CapRover is designed to be easy to use and intuitive. Having said that, there are a few tips and tricks that can help you get the most out of CapRover.
Hidden Root Domain
It's always a good practice to hide your tech stack from the potential attacker. To be extra secure, you can hide your root domain two levels deeper than your wildcard DNS settings. For example on your DNS panel you set
A RECORD: *.server.domain.com >>>> 188.8.131.52
Then when setting up CapRover, instead of entering
something.server.domain.com. This way, you can access the dashboard via
captain.something.server.domain.com and not
captain.server.domain.com. You can then set your app's domain to
myapp.server.domain.com under the app's HTTP settings to hide your root domain.
Keep in mind this is not a shield that protects you from everything. It's just a security measure that makes it harder, and nearly impractical for some brute force attackers to attack your CapRover infrastructure.
Custom Default Password
captain42 as its default password. This is usually safe as you can change your password by running
caprover serversetup from your local machine right after the server installation is finished. However, this leaves a small window of 30 seconds or so for the attacker to change your password before you. This is very unlikely, but it's possible for this attack to happen. The attacker needs to know the exact attack window on a particular machine. Anyways, to mitigate this risk, simply choose a custom initial password when installing CapRover by adding
DEFAULT_PASSWORD env var to the installation script. For example, the script below changes the default password from
docker run -e DEFAULT_PASSWORD='myinitialpassword' -p 80:80 -p 443:443 -p 3000:3000 -v /var/run/docker.sock:/var/run/docker.sock -v /captain:/captain caprover/caprover
It is highly recommended that one of the first things you do is to enable HTTPS and enable "Enforce HTTPS" for your CapRover dashboard. After you've done all these, you should change your password. Note that if you are using
caprover serversetup wizard, you will be doing this process automatically, no need to change your password after the setup.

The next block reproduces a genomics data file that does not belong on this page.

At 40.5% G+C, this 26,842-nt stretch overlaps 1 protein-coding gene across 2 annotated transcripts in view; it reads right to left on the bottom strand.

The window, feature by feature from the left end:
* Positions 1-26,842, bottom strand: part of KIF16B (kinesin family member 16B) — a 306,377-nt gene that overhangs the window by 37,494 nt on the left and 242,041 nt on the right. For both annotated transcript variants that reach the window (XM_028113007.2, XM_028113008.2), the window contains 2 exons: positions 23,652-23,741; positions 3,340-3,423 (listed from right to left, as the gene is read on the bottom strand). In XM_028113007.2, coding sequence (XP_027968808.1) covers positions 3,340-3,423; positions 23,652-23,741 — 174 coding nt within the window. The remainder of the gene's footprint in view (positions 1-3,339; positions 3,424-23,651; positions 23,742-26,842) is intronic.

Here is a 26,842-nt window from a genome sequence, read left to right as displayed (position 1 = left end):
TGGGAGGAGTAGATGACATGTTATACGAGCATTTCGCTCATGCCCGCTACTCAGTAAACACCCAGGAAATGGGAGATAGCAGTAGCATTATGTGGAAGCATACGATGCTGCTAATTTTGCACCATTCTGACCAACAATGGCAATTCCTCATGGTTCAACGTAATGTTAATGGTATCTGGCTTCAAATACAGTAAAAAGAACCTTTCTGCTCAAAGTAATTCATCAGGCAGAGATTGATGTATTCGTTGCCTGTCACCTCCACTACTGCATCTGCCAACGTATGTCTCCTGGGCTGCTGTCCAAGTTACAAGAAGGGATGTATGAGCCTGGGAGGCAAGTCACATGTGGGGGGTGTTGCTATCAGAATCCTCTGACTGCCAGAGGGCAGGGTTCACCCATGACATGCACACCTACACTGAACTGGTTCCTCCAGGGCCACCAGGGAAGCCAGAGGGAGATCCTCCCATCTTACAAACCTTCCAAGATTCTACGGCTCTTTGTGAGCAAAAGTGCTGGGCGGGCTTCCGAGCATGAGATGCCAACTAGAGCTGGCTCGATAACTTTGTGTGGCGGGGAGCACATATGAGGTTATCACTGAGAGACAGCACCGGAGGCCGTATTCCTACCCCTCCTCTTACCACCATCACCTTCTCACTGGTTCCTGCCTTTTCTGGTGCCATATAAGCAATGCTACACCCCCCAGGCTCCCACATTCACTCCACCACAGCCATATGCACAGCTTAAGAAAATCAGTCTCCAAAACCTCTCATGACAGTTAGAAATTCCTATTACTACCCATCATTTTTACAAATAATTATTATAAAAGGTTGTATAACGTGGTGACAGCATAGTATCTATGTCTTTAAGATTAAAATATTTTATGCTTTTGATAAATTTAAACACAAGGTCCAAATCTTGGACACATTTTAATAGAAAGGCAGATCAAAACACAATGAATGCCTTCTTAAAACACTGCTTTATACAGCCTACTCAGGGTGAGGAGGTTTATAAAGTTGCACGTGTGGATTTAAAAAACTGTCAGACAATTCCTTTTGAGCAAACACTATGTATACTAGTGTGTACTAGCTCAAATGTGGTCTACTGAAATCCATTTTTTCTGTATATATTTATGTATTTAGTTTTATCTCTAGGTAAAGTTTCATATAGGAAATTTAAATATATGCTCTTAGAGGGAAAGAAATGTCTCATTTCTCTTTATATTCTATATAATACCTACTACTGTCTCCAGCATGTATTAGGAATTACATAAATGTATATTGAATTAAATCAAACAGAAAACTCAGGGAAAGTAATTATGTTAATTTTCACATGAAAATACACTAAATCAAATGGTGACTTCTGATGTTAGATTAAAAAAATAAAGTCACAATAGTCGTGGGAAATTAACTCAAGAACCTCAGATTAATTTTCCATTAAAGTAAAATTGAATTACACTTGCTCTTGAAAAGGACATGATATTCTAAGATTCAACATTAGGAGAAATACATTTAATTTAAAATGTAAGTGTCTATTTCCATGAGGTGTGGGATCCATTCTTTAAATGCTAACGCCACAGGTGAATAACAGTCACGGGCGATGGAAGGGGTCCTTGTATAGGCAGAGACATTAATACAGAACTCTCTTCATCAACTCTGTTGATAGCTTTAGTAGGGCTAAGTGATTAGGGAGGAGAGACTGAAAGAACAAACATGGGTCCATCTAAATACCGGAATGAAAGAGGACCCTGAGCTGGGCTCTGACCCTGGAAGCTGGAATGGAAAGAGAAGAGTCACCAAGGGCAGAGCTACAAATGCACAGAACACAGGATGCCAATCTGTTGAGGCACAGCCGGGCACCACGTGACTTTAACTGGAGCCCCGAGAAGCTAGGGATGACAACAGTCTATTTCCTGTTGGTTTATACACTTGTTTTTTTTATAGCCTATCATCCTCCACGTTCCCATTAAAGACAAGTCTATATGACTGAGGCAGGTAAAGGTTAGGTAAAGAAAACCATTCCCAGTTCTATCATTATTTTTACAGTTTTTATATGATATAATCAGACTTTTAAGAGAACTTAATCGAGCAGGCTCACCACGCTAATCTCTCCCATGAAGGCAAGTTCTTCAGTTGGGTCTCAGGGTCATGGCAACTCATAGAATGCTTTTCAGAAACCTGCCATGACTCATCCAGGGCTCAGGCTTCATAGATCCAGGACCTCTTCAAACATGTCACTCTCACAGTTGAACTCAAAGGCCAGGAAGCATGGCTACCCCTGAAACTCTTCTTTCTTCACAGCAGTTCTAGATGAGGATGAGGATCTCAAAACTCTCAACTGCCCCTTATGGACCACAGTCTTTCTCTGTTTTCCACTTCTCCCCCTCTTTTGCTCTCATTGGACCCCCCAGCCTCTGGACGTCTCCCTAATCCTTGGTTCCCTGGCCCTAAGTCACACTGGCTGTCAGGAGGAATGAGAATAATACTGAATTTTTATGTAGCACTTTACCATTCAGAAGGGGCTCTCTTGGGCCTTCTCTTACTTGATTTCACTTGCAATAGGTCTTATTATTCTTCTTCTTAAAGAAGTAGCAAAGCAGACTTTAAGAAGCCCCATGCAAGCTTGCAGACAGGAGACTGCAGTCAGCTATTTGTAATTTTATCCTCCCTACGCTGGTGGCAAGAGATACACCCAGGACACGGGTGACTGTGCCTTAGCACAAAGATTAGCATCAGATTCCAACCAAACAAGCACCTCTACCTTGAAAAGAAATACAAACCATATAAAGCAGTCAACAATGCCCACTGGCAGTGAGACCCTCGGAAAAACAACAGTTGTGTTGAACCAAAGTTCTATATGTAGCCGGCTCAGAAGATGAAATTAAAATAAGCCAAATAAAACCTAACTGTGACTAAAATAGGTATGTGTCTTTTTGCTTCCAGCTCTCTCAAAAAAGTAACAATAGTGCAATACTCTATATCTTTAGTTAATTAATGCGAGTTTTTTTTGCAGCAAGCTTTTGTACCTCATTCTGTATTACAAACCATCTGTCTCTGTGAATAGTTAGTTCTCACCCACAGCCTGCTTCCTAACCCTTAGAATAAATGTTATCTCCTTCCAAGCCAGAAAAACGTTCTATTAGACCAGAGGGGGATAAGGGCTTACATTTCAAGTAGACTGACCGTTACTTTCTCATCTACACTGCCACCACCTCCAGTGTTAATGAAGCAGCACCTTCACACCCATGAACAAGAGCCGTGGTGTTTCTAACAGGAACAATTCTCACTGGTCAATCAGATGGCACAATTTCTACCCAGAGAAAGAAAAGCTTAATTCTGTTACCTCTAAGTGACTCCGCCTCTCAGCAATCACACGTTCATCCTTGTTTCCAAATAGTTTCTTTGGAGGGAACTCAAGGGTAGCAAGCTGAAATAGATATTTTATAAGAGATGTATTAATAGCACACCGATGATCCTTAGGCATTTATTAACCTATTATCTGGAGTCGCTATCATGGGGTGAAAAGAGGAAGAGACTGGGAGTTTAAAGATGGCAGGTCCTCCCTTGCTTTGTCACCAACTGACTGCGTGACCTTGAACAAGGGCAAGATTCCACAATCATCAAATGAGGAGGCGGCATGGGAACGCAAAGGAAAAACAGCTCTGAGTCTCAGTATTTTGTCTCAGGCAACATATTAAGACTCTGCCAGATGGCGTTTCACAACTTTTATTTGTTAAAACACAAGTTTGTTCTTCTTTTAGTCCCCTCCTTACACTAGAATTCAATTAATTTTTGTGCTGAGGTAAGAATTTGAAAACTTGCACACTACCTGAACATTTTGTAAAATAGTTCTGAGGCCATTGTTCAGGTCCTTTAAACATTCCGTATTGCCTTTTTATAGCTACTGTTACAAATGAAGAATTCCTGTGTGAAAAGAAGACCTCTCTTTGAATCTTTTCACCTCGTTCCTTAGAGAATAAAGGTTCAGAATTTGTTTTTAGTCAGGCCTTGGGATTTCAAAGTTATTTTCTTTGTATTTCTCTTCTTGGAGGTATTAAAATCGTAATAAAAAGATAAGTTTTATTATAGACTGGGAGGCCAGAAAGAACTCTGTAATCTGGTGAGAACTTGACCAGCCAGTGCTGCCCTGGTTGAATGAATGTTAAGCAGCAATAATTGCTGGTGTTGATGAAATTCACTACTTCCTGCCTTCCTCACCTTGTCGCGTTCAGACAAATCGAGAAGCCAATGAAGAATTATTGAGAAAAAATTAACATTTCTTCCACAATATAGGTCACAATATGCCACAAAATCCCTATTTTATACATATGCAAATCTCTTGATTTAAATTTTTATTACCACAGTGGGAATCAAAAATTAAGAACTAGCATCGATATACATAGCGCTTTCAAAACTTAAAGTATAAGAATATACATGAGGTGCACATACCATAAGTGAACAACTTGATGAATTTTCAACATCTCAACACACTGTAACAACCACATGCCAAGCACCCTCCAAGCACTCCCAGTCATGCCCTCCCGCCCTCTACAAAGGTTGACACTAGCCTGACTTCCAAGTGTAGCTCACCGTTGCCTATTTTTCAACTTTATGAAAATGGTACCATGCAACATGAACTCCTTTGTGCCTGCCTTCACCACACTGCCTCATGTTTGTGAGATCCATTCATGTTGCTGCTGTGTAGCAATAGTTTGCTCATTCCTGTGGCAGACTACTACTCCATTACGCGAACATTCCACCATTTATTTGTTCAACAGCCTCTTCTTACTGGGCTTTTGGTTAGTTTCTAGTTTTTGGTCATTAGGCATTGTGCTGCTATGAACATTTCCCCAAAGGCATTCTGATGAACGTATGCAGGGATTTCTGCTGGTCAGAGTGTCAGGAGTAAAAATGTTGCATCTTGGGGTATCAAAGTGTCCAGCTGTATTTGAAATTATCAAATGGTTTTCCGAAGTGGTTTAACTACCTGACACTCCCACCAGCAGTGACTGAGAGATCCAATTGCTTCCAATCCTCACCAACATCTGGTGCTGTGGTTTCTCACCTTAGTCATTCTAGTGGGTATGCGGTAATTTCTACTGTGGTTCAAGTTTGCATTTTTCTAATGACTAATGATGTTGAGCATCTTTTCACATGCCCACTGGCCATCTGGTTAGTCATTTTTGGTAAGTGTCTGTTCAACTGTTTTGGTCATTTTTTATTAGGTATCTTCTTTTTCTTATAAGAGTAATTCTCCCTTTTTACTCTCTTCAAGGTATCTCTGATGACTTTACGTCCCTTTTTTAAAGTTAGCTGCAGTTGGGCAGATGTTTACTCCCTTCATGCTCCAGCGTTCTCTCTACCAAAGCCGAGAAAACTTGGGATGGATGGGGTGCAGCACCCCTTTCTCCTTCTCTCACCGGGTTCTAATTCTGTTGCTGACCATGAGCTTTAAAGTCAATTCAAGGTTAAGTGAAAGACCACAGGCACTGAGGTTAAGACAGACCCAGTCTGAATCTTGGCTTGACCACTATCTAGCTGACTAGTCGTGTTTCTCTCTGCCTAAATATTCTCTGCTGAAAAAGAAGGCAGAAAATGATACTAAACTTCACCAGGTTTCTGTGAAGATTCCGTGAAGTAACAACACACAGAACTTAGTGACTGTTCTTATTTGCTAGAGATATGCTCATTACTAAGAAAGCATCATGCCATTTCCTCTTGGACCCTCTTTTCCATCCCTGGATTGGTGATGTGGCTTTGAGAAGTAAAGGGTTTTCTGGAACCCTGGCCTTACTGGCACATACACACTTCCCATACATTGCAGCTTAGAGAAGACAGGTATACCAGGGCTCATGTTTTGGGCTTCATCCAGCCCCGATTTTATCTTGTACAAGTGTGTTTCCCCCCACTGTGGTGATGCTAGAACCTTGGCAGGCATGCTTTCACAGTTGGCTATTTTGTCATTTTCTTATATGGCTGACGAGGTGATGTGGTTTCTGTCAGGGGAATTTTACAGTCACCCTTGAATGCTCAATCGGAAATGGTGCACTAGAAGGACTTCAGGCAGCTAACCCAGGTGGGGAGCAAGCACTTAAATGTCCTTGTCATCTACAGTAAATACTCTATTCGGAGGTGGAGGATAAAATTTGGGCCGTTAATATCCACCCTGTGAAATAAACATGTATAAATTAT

Use Service Accounts for Git
One of the most popular features of CapRover is the automatic deployment from source control (GitHub, BitBucket, GitLab and etc...). For this approach to work with a private repository, you have to enter your username/password and they will be kept as encrypted content on your server. It is always a good practice to create a service account (bot account) on GitHub and etc, and give that account specific permission (read only) to certain repositories only. Such that if that account was compromised, your main owner account remains intact and you can remove the compromised account from the repo.
Out of Memory when Building
When you build on a paid service such as Heroku, your build process happens on a machine with high CPU and RAM. When you use CapRover, your build is done on the same machine that serves your app. This is not a problem until your app gets too big and the build process requires too much RAM. In that case, your build process might crash! See this for example. There are multiple solutions:
1- Add swap space to the web server, explained here.
2- Build on your local machine. For example, this process is explained in detail here for Create React App.
3- However, the best solution is to use a separate build system. You can see the guide here
Customize the NGINX Config for new apps
NOTE: this will be available starting version 1.11
To modify the default NGINX configuration for newly created apps to add in the IP whitelist and other NGIX config.
1- Obtain a copy of the
server-block-conf.ejs template from the CapRover GitHub repository. here
2- Create the file
/captain/data/server-block-conf-override.ejs, copy the contents of the template, and make the desired modifications.
Assuming you start CapRover Docker with